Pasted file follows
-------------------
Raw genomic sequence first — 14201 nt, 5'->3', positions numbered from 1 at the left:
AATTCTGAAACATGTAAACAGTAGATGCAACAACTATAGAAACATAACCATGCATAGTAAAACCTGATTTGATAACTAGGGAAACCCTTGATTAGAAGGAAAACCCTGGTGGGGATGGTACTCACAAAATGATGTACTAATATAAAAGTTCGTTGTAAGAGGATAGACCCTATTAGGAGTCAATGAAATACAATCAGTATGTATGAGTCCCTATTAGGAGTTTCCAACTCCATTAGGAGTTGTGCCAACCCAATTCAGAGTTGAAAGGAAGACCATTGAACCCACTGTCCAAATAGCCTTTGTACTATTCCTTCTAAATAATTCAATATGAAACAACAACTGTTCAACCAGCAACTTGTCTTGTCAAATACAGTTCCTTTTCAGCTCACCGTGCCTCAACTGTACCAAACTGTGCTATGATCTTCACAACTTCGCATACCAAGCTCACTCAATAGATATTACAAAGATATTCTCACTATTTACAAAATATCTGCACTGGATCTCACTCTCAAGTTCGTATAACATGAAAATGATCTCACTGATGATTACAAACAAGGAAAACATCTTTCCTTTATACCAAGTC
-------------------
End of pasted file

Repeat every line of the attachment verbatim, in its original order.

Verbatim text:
Raw genomic sequence first — 14201 nt, 5'->3', positions numbered from 1 at the left:
AATTCTGAAACATGTAAACAGTAGATGCAACAACTATAGAAACATAACCATGCATAGTAAAACCTGATTTGATAACTAGGGAAACCCTTGATTAGAAGGAAAACCCTGGTGGGGATGGTACTCACAAAATGATGTACTAATATAAAAGTTCGTTGTAAGAGGATAGACCCTATTAGGAGTCAATGAAATACAATCAGTATGTATGAGTCCCTATTAGGAGTTTCCAACTCCATTAGGAGTTGTGCCAACCCAATTCAGAGTTGAAAGGAAGACCATTGAACCCACTGTCCAAATAGCCTTTGTACTATTCCTTCTAAATAATTCAATATGAAACAACAACTGTTCAACCAGCAACTTGTCTTGTCAAATACAGTTCCTTTTCAGCTCACCGTGCCTCAACTGTACCAAACTGTGCTATGATCTTCACAACTTCGCATACCAAGCTCACTCAATAGATATTACAAAGATATTCTCACTATTTACAAAATATCTGCACTGGATCTCACTCTCAAGTTCGTATAACATGAAAATGATCTCACTGATGATTACAAACAAGGAAAACATCTTTCCTTTATACCAAGTC